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Göteborg International Biennial for Contemporary Art

The term permacrisis defines an atmosphere in which catastrophes accumulate with numbing regularity. Curator João Laia’s proposition for “forms of the surrounding futures,” the twelfth edition of the Gothenburg biennial, was to respond with tender anti-heroicism: The future is already being invented by those on the margins. The twenty-five artists (among them one duo) whose work was showcased across four venues subtly refuse to participate in normative understandings of the future.

Printed on cheap paper in the guise of a romance novel—including a seductively glossy cover—the biennial’s catalogue was emblematic of Laia’s emphasis on vernacular futurology. It contained no commissioned essays from well-traveled contemporary philosophers, only basic information about each work, written in accessible language. The curator’s essay ends with succinct, understated radicalism: “The future is queer.” Though his definition of the term queer is vague, Laia’s commitment to artworks and artists working against the socio-normative grain felt sincere, and the exhibition stayed loyal to the physicality of erotic fiction, a sticky and embodied intimacy. 

A series of juxtapositions structured the biennial’s sparsely installed spaces. In the main room of Göteborgs Konsthall, Guadalupe Maravilla’s looming sculptural installation Disease Thrower #7, 2019, overlapped visually with Outi Pieski’s delicate, textile architecture Guržot ja guovssat / Spell on you!, 2020. Maravilla’s work—composed of black foam claws, pampas grass, and twine, among other elements—draws aesthetically on holistic healing methods the artist gleaned during his treatment for cancer and proposes them as tools for repair from the damaging experience of migration. Pieski manifests Duodji, an Indigenous Sami handcraft tradition based on a holistic understanding of the relationship between humans and the land. Her installation staged a confrontation between myriad handwoven knots in black thread and a parallel composition in an array of bright colors. As the viewer walked around the hanging structure, darkness and the rainbow vied for visual prominence without entirely occluding each other. 

P. Staff’s abject visual essay On Venus, 2019, and Tarik Kiswanson’s restrained photographic work Passing, 2023, made an equally tense pairing. Staff’s thirteen-minute video is drawn in part from footage of industrial farming, including very graphic scenes of slaughter and disembowelment. Placed opposite Staff’s LED screen, as though to challenge it, was Kiswanson’s enormous ink-jet print, one of the few works Laia commissioned for the biennial. An X-ray image of clothing stacked in layers gave the impression that the forms and decorative details of Swedish folk costumes and traditional Palestinian dresses, among other garments, are entangled in time and space. Viewers found themselves caught between Staff’s exploration of visceral formlessness and the mechanical precision with which Kiswanson renders subjective disorientation.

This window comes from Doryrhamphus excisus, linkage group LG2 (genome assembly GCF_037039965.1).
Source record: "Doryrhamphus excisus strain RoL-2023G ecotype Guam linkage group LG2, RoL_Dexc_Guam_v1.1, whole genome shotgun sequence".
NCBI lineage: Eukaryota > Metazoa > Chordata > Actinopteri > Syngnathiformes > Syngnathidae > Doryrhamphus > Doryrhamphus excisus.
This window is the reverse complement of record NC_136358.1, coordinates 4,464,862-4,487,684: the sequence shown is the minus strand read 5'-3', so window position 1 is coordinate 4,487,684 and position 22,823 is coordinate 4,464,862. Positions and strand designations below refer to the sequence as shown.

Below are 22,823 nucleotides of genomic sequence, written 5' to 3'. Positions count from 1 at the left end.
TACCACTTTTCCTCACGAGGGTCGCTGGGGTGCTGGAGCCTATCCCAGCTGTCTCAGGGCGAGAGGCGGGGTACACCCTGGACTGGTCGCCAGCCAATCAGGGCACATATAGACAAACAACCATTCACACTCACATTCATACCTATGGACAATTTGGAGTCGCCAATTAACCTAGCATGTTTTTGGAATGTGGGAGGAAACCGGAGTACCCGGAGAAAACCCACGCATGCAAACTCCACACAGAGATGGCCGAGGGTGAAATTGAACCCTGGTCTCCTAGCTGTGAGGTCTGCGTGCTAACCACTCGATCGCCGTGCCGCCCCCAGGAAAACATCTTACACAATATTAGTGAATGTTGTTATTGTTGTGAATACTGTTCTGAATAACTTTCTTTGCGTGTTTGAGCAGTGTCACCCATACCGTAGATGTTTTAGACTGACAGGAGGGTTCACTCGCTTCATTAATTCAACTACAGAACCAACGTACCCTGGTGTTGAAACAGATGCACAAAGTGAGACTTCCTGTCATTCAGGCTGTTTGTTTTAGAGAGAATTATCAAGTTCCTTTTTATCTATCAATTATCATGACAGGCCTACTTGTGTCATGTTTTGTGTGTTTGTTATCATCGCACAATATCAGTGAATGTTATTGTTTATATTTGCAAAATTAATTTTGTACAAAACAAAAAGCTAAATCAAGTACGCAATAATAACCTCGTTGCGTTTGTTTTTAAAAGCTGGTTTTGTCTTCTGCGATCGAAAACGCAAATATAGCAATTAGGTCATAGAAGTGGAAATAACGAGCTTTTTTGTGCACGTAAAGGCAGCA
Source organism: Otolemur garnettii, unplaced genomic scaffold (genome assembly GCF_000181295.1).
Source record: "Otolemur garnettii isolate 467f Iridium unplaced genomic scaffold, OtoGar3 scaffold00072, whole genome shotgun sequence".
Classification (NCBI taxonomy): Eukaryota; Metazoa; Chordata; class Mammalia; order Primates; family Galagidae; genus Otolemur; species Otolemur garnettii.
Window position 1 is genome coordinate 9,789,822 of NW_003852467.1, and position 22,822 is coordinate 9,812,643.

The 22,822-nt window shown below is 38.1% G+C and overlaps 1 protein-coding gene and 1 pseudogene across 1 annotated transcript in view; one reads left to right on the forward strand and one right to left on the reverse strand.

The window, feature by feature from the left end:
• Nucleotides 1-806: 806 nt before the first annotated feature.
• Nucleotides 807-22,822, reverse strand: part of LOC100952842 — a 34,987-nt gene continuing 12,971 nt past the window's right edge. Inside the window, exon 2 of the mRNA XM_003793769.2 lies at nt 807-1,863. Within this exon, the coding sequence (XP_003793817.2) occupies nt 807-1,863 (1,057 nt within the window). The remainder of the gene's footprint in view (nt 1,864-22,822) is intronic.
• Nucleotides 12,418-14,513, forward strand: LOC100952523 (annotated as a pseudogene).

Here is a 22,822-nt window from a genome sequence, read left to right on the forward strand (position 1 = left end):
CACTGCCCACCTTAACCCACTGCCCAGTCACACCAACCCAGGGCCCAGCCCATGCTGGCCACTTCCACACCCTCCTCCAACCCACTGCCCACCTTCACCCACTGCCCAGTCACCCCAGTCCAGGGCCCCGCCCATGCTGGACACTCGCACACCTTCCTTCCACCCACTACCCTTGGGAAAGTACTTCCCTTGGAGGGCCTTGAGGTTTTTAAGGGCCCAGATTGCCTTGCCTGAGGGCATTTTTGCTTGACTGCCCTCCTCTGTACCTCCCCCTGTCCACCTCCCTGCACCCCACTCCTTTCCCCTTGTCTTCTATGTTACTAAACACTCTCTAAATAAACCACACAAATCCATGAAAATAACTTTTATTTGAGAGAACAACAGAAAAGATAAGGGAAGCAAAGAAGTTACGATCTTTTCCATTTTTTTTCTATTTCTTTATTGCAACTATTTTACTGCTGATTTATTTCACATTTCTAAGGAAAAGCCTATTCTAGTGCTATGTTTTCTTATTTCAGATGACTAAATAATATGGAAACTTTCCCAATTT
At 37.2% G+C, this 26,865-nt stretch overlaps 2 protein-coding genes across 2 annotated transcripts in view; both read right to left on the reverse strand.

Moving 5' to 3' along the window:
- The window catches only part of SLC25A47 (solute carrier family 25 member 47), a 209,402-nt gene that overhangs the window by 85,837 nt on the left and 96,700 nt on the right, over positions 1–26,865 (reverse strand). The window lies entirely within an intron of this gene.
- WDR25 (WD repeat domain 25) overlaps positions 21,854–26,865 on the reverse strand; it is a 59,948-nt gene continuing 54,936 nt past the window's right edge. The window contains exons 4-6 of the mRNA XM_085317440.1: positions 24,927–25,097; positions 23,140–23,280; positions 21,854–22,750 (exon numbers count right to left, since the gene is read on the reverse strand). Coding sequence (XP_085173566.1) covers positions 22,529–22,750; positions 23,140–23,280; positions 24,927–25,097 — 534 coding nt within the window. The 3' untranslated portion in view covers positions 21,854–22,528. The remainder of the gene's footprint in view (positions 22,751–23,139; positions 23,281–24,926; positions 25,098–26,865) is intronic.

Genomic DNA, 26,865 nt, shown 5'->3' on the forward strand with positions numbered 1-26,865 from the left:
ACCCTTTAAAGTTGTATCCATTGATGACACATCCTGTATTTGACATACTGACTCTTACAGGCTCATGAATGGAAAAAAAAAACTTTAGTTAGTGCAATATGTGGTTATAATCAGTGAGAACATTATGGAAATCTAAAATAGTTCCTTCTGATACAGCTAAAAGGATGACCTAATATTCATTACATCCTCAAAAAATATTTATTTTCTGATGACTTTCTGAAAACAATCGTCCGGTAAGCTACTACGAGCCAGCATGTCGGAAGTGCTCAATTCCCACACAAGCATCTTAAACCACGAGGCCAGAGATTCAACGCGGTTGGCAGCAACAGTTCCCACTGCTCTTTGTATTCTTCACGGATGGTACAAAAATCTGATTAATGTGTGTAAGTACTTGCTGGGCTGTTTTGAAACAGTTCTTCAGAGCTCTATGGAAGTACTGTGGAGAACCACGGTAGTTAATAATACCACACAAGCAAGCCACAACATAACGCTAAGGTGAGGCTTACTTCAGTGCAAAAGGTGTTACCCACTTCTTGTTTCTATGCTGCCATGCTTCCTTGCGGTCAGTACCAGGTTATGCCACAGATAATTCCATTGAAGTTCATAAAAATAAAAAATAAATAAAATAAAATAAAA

Shot well before the 2022 invasion of Ukraine by Russia, Roman Khimei and Yarema Malashchuk’s film Dedicated to the Youth of the World II, 2019, is a poignant portrait of a rave in central Kyiv. The work’s young protagonists dance methodically to a techno beat that infuses every other installation in the space with its intoxicating, escapist rhythm. Projected on the other side of the same temporary wall, Sky Hopinka’s video I’ll Remember You as You Were, not as What You’ll Become, 2016, functions as a conceptual counterpoint to the Ukrainian duo’s beautiful fatalism. Hopinka’s work is an elegy to a person, Native American poet Diane Burns, while Khimei and Malashchuk eulogize a generation, but the slow-pan aesthetics of both films are so well-matched that the techno beat leaking over the wall into Hopinka’s viewing environment seemed oddly appropriate. 

“Forms of the surrounding futures” was a welcome antidote to the well-behaved academicism of the two previous iterations of the biennial, both curated by Lisa Rosendahl. (Not that I condone pitting the queers against the anti-imperial feminist thinkers.) But while Rosendahl’s projects felt more intellectually responsible, Laia’s premise is that such responsibility assumes an investment in existing epistemologies. Recognizing a future that is already existing requires prioritizing embodied forms of knowledge.